Jack Dorsey Sells First Tweet for $2.9M

The proceeds were converted to Bitcoin and donated to charity.

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Reporter at PCMag
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This story originally appeared on PCMag

Twitter CEO Jack Dorsey sold his first-ever tweet for more than $2.9 million to Malaysian-based buyer Sina Estavi, who compared the purchase to owning an original da Vinci.

"This is not just a tweet," Estavi, head of blockchain service CryptoLand and software firm Bridge Oracle, said on Monday. "I think years later people will realize the true value of this tweet, like the Mona Lisa painting."

Almost 15 years to the day Dorsey announced he was "just setting up my twttr," a three-month bidding war ended, and Estavi walked away $2,915,835.47 poorer and one famous tweet richer. He beat tech entrepreneur Justin Sun to win his digital prize.

Related: What Is an NFT? Inside The Next Billion-Dollar Crypto Sensation.

But why pay to own a tweet? According to auction platform Valuables, "owning any digital content can be a financial investment, hold sentimental value, and create a relationship between collector and creator." Known as a non-fungible token, or NFT, the cryptographic record represents something unique and, unlike currency, is not mutually interchangeable. You can exchange a $10 bill for two $5 bills. You cannot exchange an NFT highlight of LeBron James' famous dunk over Nemanja Bjelica in 2019.

"Like an autograph on a baseball card, the NFT itself is the creator's autograph on the content, making it scarce, unique, and valuable," the Valuables FAQ says. Buyers are free to resell tweets on the site (for an 87.5% cut), or display them in an online gallery. "As with any collectible, you can choose to just keep it in a private collection."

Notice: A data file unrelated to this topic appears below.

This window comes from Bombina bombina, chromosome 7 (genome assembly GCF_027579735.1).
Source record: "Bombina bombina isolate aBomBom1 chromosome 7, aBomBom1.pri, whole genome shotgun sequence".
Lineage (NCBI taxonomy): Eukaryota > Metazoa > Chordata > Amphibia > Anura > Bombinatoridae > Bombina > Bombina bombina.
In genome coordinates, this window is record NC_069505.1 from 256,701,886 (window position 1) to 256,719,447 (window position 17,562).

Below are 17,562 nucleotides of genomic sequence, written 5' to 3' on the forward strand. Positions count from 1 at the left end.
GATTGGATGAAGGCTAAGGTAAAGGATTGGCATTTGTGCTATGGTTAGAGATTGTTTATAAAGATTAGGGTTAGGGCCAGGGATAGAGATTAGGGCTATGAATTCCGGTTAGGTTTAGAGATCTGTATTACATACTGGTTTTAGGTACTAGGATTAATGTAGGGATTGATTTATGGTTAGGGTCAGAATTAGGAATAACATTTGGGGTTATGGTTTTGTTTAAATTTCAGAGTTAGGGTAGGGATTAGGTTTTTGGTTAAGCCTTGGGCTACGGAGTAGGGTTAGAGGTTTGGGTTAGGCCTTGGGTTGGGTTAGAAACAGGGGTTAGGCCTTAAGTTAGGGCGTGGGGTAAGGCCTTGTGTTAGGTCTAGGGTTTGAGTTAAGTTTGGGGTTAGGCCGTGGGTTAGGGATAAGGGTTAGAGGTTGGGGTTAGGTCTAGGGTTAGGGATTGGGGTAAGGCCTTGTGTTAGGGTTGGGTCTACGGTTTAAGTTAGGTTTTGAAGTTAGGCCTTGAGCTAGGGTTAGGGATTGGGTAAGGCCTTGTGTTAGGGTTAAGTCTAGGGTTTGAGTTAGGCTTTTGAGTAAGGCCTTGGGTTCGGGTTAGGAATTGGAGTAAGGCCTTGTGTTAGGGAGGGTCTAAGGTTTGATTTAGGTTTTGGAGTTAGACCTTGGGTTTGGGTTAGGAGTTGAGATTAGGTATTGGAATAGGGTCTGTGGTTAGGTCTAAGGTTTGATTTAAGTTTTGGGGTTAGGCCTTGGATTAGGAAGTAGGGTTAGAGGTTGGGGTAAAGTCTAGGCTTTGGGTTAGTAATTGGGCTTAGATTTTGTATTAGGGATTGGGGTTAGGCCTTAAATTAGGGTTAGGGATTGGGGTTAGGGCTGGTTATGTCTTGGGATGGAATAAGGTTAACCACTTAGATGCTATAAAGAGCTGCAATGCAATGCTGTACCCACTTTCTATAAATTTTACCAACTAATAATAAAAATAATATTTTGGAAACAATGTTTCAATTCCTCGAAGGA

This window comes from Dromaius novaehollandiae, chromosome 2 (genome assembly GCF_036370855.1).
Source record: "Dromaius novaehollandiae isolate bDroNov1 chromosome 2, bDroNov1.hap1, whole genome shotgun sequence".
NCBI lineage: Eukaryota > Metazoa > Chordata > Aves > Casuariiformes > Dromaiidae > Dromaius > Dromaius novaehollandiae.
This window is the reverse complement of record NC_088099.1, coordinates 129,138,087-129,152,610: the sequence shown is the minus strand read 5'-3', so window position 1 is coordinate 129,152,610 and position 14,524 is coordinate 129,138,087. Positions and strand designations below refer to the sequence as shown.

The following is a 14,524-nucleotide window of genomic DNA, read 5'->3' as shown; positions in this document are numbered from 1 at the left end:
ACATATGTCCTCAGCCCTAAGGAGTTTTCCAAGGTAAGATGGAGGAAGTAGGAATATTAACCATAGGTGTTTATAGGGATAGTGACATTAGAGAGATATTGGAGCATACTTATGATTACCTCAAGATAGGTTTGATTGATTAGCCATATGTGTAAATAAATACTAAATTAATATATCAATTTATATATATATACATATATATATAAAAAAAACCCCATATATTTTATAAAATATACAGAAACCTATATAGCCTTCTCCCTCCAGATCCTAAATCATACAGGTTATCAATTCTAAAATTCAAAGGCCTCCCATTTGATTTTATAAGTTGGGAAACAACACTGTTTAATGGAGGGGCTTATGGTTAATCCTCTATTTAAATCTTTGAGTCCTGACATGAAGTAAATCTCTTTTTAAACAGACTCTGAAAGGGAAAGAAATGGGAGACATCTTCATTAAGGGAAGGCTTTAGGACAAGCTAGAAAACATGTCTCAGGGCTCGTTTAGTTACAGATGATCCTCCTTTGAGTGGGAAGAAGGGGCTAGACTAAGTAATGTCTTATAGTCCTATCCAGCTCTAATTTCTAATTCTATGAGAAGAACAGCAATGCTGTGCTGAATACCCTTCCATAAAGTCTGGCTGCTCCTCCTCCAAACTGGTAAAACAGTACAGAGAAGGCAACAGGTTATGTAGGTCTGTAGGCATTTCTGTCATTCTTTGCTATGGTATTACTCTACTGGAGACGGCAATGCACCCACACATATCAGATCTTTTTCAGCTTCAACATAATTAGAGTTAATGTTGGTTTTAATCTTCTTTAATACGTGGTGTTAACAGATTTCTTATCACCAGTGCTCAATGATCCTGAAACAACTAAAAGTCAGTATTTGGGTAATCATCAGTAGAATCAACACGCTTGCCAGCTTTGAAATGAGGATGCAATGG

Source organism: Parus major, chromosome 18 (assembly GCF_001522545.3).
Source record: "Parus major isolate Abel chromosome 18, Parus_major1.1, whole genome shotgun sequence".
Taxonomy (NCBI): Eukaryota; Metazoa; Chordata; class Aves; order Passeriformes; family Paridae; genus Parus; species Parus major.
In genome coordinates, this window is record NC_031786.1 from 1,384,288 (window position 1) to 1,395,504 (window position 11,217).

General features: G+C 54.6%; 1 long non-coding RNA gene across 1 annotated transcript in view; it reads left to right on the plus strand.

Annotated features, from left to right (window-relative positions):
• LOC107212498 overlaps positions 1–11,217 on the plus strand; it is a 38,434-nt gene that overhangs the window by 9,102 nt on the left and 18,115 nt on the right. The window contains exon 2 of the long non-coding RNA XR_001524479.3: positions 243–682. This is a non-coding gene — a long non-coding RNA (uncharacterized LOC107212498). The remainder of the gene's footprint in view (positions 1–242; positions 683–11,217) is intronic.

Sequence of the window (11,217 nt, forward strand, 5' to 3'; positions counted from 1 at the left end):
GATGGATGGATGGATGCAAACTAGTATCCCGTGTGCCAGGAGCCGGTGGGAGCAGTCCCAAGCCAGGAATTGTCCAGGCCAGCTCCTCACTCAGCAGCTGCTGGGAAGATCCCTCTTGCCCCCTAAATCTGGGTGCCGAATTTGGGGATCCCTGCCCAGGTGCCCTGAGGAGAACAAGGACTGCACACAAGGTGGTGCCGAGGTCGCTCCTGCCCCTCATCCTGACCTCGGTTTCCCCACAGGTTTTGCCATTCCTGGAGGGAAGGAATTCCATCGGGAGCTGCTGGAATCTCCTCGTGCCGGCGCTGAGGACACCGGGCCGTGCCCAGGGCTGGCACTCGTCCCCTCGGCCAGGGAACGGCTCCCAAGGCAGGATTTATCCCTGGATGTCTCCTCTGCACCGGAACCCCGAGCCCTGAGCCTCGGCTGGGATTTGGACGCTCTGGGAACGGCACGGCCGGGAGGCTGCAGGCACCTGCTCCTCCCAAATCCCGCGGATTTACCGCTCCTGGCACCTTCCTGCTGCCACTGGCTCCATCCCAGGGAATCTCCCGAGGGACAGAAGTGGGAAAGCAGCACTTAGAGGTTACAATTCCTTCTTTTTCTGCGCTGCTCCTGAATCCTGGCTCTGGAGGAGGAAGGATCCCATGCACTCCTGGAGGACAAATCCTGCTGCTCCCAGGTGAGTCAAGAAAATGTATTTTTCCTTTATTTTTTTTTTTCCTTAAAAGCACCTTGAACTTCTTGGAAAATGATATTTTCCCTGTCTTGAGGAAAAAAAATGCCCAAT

The market for NFTs is growing rapidly, earning artists, musicians, video editors, and meme makers loads of cash. Chris Torres sold the piece "Nyan Cat" for $590,000; Grimes hawked $6 million worth of digital art as NFTs, and Kings of Leon will become the first band to release an album in the form of a non-fungible token. One startup already lets customers use NFTs as collateral for loans.

Dorsey on Monday converted the sale proceeds to Bitcoin and sent 50.8751669 BTC ($2,778,292.86) to the GiveDirectly Africa fund, acknowledging Estavi and his investment. "Thank you for accepting my offer," the buyer tweeted in response. "I'm glad this money is being donated to charity."

Estavi is no stranger to NFT tweets: In addition to Dorsey's, he owns three posts (which cost a total $383.61) and sold two of his own for just under $95.

"NFTs make digital content one-of-a-kind. You are the only person who can claim ownership of an NFT you own," Valuables explains. "This means you have control of the NFT, like the ability to resell or distribute it, and it will appreciate or depreciate in value just like any other asset."

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